I apologize for the one-day delay this week. We were in NYC to help our son and his girlfriend celebrate their engagement. Happy times!!!

More than 30 years ago when I started as the head of continuing legal education at Georgetown Law, there was a group of nationally recognized speakers who traveled across the country presenting half-day or full-day presentations on critical topics.

One such presenter was Frank Sanitate, and his area of focus was time management. Frank would travel from state to state offering meaningful tips on the subject to bar associations, law schools and law firms. Later other accomplished presenters like my friend Meg Spencer offered terrific presentations on this subject.

I too disseminated tips on time management as part of the multi-day “Seven Habits of Highly Effective People” workshop I facilitated at Georgetown University, focusing on Stephen Covey’s Time Management Matrix, which categorized all activities as urgent, not urgent, important and not important.

Covey believed that the more time we spend in his Quadrant II, – Important but not Urgent – the less time we will have to spend in Quadrant I – Important and Urgent.

The more I thought about this subject, I realized that time management is a misnomer. We cannot manage time – as often as we would like to do so. Rather, we can manage ourselves within time!

I was reminded of this conceptual paradigm shift recently when I read an email from my coaching colleague, Chris Thyberg. Like me, Chris is a graduate of the Georgetown Leadership Coaching Program and a member of the Institute for Transformational Leadership Network.

Chris made these important points about what we have traditionally called time management, but what is really self-management
– People often end up discovering it’s not time that they can’t manage – It’s their commitments.
– They have a commitment management dilemma that no amount of time-hacking is going to resolve.

Chris asks what are some of people’s commitment challenges? Of course, , too many commitments! However, as Chris warns, that’s just the tip of the iceberg.

How did there get to be too many?
And why are so many of our commitments …
• All over the map in terms of purpose and priority?
If we don’t know what matters most and why, we are tempted to chase everything.
• Externally imposed rather than internally chosen?
If we let others decide our commitments for us, we will feel obligated to say “yes” to everything.
• Unconscious, tied to false narratives or limiting beliefs?
If we believe lies about ourselves – “I am only as good as what I produce; I am not enough; I’m really a fraud” – we will be hounded by the gremlins in our heads to make commitments that are not really ours to make.
• Very often in conflict with one another?
People can get stuck in “immunity to change” – a powerful model of transformation created by Bob Kegan and Lisa Lahey in their book of the same name.

As Chris says, we can’t carry out our stated commitment to, say, spend more quality time with family, because below our awareness we’ve made work our primary source of belonging and self-esteem and can’t give that up when push comes to shove.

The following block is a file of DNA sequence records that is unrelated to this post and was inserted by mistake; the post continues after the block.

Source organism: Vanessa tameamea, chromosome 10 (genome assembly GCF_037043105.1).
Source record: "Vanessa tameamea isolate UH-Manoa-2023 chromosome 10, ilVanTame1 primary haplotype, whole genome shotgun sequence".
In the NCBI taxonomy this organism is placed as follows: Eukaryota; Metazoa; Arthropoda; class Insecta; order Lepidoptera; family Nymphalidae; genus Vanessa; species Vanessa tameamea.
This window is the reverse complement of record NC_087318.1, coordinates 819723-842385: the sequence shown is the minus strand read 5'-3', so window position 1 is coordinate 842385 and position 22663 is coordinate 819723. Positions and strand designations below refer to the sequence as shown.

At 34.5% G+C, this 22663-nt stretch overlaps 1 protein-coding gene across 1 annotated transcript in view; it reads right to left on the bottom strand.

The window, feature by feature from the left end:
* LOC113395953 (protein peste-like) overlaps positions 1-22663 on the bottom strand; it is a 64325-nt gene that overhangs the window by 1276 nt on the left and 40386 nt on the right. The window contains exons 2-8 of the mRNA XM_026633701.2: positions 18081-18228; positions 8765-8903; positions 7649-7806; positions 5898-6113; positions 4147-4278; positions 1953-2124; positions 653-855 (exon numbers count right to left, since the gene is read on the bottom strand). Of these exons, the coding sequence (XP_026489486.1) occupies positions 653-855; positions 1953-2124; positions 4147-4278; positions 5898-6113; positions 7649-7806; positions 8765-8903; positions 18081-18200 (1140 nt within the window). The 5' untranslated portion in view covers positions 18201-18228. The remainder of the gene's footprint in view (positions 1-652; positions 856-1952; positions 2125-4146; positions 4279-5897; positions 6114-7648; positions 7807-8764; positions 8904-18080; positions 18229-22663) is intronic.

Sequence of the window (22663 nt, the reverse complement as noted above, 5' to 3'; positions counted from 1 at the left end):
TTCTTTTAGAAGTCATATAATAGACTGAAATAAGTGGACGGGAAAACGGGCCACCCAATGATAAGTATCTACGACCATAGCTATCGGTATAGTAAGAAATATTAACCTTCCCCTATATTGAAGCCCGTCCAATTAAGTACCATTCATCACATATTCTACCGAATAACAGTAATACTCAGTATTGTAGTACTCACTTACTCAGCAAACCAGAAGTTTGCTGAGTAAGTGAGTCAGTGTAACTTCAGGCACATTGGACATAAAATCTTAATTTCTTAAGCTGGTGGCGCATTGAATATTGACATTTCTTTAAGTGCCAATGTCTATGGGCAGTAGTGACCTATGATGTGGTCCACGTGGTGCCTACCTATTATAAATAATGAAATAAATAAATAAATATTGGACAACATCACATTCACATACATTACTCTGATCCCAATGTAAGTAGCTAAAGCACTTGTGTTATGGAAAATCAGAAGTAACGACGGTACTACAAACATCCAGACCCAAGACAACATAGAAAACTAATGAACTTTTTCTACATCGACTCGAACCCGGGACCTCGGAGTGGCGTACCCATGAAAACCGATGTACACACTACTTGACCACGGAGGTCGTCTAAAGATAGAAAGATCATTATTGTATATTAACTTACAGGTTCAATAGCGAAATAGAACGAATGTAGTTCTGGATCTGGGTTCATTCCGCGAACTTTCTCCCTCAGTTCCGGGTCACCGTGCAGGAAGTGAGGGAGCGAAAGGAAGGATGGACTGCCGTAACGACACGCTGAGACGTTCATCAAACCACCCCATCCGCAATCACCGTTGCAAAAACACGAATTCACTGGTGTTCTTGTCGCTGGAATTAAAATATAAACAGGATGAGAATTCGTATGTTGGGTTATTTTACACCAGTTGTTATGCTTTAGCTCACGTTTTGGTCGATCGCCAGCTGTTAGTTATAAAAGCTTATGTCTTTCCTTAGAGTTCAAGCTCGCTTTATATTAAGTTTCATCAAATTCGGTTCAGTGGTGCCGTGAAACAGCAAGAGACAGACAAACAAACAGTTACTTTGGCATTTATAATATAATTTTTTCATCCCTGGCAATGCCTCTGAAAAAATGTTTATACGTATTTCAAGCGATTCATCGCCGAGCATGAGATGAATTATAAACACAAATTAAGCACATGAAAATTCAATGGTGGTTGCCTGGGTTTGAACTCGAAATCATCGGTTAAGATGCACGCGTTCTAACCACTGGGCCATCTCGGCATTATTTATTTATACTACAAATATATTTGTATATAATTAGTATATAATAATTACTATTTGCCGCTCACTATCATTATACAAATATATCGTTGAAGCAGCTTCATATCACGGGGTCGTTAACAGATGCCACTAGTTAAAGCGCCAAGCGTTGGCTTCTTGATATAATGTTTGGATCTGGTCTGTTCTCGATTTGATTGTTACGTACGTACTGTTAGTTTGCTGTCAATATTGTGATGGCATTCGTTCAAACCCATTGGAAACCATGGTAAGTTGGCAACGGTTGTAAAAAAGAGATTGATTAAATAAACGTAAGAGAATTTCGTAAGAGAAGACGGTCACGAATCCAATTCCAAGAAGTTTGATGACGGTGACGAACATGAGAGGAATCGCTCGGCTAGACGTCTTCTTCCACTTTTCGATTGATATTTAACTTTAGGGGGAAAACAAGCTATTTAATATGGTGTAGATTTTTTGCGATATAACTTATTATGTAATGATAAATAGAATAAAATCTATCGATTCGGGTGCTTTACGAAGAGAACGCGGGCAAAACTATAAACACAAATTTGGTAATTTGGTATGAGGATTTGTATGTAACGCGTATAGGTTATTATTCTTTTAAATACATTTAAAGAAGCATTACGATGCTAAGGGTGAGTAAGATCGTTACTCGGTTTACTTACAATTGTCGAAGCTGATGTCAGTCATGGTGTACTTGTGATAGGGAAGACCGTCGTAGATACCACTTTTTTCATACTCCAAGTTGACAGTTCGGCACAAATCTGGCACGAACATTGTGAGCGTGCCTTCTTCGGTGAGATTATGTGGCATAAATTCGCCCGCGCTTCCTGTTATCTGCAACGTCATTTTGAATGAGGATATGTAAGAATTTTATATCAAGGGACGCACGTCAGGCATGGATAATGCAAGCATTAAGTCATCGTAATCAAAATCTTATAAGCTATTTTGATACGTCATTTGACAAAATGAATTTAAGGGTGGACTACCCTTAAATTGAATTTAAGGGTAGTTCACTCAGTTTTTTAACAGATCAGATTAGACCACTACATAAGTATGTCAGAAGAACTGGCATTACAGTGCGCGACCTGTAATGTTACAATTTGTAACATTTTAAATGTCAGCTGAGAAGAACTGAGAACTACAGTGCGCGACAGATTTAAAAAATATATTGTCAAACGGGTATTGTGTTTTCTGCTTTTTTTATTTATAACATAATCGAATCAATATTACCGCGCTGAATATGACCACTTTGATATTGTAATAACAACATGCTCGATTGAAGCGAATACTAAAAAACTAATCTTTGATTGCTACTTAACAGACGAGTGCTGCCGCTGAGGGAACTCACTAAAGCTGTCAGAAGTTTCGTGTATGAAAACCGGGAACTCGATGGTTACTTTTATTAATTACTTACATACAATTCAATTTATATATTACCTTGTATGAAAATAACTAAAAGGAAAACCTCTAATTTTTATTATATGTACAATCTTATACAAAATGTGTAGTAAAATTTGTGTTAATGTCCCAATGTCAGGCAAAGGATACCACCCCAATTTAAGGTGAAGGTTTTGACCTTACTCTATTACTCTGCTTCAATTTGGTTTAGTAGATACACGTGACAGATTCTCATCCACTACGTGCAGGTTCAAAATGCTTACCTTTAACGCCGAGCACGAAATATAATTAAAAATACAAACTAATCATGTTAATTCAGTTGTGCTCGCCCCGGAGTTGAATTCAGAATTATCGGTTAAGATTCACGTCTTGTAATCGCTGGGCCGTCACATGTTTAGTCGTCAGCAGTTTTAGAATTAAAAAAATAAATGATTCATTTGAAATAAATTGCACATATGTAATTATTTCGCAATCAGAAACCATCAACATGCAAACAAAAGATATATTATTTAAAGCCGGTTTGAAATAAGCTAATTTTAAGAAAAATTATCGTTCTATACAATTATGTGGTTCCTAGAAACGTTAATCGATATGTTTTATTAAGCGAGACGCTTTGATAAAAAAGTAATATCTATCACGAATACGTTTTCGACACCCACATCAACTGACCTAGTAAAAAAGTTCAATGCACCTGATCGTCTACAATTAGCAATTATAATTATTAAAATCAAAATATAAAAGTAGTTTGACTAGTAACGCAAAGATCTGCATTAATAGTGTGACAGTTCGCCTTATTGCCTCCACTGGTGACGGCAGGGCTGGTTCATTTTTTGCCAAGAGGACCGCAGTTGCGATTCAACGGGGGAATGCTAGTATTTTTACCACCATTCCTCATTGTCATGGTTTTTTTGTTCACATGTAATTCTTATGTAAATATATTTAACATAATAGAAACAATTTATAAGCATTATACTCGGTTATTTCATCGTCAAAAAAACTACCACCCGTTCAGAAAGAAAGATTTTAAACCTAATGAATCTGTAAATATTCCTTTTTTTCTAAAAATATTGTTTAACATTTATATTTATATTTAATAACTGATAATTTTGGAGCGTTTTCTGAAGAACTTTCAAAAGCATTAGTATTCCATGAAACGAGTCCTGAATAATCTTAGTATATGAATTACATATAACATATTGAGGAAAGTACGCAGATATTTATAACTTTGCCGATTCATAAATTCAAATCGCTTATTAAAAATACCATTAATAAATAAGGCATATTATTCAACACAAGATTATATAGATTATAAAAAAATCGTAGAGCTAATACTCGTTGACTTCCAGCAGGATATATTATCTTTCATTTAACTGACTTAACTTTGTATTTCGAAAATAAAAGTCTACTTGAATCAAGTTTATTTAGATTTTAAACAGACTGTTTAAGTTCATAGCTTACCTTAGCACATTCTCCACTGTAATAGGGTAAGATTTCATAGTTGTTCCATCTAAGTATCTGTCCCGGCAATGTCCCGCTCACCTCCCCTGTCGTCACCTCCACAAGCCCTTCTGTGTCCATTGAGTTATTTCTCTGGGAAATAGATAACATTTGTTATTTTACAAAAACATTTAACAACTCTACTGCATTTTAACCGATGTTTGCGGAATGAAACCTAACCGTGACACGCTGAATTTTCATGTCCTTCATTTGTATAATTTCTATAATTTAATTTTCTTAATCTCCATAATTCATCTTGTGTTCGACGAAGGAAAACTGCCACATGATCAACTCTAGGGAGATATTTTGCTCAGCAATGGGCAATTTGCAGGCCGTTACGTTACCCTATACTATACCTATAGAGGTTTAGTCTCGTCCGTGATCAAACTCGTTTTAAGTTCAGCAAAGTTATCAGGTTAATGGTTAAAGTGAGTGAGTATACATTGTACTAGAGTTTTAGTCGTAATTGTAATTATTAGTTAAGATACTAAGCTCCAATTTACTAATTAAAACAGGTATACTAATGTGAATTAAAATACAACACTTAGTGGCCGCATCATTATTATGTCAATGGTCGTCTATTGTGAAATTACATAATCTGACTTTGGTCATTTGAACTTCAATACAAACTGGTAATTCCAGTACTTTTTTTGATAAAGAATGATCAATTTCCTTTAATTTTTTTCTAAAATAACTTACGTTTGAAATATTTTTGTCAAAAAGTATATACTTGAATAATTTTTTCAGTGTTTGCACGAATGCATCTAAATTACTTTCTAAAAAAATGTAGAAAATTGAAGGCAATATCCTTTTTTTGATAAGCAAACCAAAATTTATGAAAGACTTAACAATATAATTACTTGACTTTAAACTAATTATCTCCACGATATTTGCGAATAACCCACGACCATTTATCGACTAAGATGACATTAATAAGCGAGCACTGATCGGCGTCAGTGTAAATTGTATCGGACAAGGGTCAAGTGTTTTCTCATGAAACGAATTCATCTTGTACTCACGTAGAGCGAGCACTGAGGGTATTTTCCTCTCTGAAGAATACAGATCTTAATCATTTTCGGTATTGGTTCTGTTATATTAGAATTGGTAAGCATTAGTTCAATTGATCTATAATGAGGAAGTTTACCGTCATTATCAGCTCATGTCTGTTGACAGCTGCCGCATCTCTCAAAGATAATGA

• Very often driven by attempts to navigate polarities by “splitting the difference”, “oscillating”, “finding balance.” By “polarities” we mean the dynamic tension between two good desires that tend to pull apart from each other. If you want to know more, check out “Navigating Polarities: Using Both/And Thinking to Lead Transformation” by Brian Emerson and Kelly Lewis.

To continue our example, it is great to want both Results AND Relationships. Both are necessary for flourishing professionally and personally. But if we lean so hard to Results that we neglect Relationships, we fall into overcommitments to doing at the expense of being. No wonder we end up with loads of unintended negative consequences. Same thing if we double down on Relationships without enough attention to Results.

Too much of a good thing is really Not Good! What we need is integration – a Third Way – to achieve the best of both poles while avoiding the pitfalls of each

• And finally, are we framing our commitment dilemma as a problem to fix because it’s causing us pain we wish to relieve instead of as a moment to identify a desired outcome that we wish to live into?

As Chris says, it’s a completely different energy. The reactive problem orientation is a strategy for avoiding what we fear, and it never works for long. The creative outcome orientation is a strategy for leaning into what we love. It’s not easier than fear management, but the results are worlds apart!

Chris and many coaches have learned that people make big shifts when they choose the creative rather than the reactive path.

I encourage you to check Chris out. He offers great insights and terrific coaching. His company is called “The Serving Way: Leading from Within” and his email address is Chris.Thyberg@The Serving You can also find Chris easily on LinkedIn:

Thanks for the great tips, Chris!

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